I’m doing a great work, so I can’t come

One of my favorite books of the Bible is the book of Nehemiah.  And one of my favorite verses of the Bible is Nehemiah chapter six, verse three.

“. . . So I replied by sending this message: ‘I am engaged in a great work, so I can’t come. Why should I stop working to come and meet with you?’ ” – Nehemiah 6:3 (NLT)

In other words, I’m doing a great work, so I can’t come.


Nehemiah is the great story of a servant to a King who is allowed to travel to the city of Jerusalem and performs the amazing work of rebuilding the walls all the way around the city in only 52 days! Nehemiah is typically listed as one of the main “management” or “leadership” books of the Bible because of Nehemiah’s ability to have vision for what he wanted to do, then mobilize and lead people toward that vision.

Andy Stanley wrote a great book about vision using Nehemiah as the basis of his story titled, Visioneering.

One of the reasons I love the book of Nehemiah is that it allows us to peak inside the heart of Nehemiah.  The book is written as (for the most part) an autobiography or memoir from Nehemiah. Many of the books of the Bible tell us about events and actions, but rarely do they tell us about the thoughts and feelings of Biblical characters. But, because Nehemiah is written as a memoir, we get to take a peak past what is happening and actually hear what Nehemiah is thinking and feeling.

Nehemiah 6:3 is very relevant to leaders to study and memorize because leaders are busy. Leaders have people from all angles and areas trying to pull them in different directions for their attention, time, and money.  You just can’t say “yes” to everything. Nehemiah gives us a guide to solutions to better leadership and time management for busy leaders.

Before we dig into the meaning and application of Nehemiah 6:3, tomorrow I will give you a little historical background and context for this verse.


Nehemiah was the cup bearer and servant to King Artaxerxes of Persia. While the cup bearer to King Artaxerxes, Nehemiah receives a report from his brother about the Jews who have returned to the city of Jerusalem after being exiled to the land of Babylon.

The report Nehemiah hears is not good.  Nehemiah hears that the walls of the city had been torn down, that the gates of the city had been burned down, and the people there were troubled and disgraced.  Not a good thing for Jews at that time.  This was devastating because it meant that God was not alive.  The culture at that time believed that God needed a place to dwell, and if there was not place for God to dwell, then there was no God present. 

Nehemiah responds to this news by praying to God that the king would be kind to Nehemiah and somehow and someway, to rebuild the wall in Jerusalem.  Nehemiah gets a lucky break and his boss (King Artaxerxes) gives him permission and resources to go to Jerusalem and rebuild the wall. Nehemiah gets to Jerusalem, they begin rebuilding the wall, and everything is going great. They are making progress, the people are excited about the work being done, and the wall is starting to come together.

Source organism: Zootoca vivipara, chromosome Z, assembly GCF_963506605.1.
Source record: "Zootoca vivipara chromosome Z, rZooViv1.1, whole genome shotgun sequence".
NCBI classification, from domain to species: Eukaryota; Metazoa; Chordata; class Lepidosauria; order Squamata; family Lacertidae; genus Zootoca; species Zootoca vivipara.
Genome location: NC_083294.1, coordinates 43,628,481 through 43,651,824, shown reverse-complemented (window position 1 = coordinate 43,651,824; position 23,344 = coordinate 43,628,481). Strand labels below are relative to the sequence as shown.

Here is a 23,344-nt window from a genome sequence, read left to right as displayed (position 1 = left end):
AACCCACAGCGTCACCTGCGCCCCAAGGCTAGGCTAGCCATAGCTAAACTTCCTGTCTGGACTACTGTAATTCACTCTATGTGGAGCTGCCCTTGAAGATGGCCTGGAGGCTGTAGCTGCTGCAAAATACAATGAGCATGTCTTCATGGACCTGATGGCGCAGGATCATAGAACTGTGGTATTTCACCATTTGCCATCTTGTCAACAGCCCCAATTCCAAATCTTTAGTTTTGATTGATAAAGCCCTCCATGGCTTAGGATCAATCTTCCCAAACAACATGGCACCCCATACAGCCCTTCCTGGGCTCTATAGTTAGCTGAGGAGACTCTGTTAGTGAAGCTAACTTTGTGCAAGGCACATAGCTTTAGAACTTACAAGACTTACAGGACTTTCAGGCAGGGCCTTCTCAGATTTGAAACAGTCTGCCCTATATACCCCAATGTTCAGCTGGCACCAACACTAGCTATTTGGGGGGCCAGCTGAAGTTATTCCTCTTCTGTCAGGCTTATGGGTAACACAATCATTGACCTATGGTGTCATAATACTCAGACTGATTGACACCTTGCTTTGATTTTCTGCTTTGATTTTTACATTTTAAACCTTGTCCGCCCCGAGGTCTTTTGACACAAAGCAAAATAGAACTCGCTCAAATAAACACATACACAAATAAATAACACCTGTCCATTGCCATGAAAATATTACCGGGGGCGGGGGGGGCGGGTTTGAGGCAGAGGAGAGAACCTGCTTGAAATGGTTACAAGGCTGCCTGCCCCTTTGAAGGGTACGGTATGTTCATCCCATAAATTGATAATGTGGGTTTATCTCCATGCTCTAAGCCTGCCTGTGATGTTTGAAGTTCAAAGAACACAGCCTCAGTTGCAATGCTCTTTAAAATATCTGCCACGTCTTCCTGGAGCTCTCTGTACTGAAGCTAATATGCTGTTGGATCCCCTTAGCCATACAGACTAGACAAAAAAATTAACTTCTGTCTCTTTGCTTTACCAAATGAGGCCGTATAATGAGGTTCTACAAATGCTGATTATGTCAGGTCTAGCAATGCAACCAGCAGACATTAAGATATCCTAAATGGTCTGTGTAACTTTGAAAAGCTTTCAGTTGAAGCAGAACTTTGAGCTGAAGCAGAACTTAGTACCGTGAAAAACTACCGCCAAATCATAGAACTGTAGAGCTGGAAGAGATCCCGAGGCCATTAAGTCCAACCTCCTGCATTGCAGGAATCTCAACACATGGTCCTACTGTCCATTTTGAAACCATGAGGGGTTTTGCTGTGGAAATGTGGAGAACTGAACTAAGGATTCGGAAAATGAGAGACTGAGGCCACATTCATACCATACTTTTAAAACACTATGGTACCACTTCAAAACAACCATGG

But, as the wall was half-way finished, Nehemiah and the Jews encounter some strong opposition from three powerful political leaders named Sanballat, Tobiah, and Geshem.  These men had tremendous power and influence over the city of Jerusalem at that time, and they did not like Nehemiah rebuilding the wall.  Those three leaders start to threat Nehemiah and the people rebuilding the walls saying they are going to kill them, start a war, and destroy the work that they had done so far.

However, Nehemiah and his people press on. They complete the walls, the only thing remaining to be done is finish setting up the doors and the gates to the city. Then, those same people who were trying to kill and prevent the wall from being built heard that the walls of the city has been rebuilt and finished.  So two of the three enemies, Sanballat and Geshem sent a message to Nehemiah saying the they wanted to meet with him. And that’s the context for the verse below where Nehemiah says:

so I replied by sending this message to them: “I am engaged in a great work, so I can’t come.  Why should I stop working to come and meet with you?” (Neh 6:3, NLT)


There are several principles and lessons about leadership and time management that we can take from this verse from Nehemiah.  Do any come to mind?  Here are a few of mine:

We need to stand up against opposition.

Even if the opposer is more powerful and influential than we are.

We cannot crumble under the pressure of other men who are more powerful and influential than we are.

If there is something we are working to do, we cannot back down to anyone.

We need to stay focused on doing God’s work, not on keeping evil people away.

No matter what you do, there will be people who disagree.  We can’t stop the good work we are doing for God to try and make the unhappy people happy.

There are times when we need to just say “no.”

Sometimes, you just need to say “no” to the request of people who are attempting to use your time.

If God has put a vision and calling on your heart, do not yield to anything else. 

Nehemiah had prayed, wept, and worked so hard to rebuild the walls around the city of Jerusalem, and he never yielded to that vision even though he faced extreme pressure and threats from other powerful political leaders at the time.

Question: What other insights do you have on this verse, Nehemiah 6:3?

By Christopher L. Scott

Christopher L. Scott serves as senior pastor at Lakeview Missionary Church in Moses Lake, Washington. Through his writing ministry more than 250,000 copies of his articles, devotions, and tracts are distributed each month through Christian publishers. Learn more at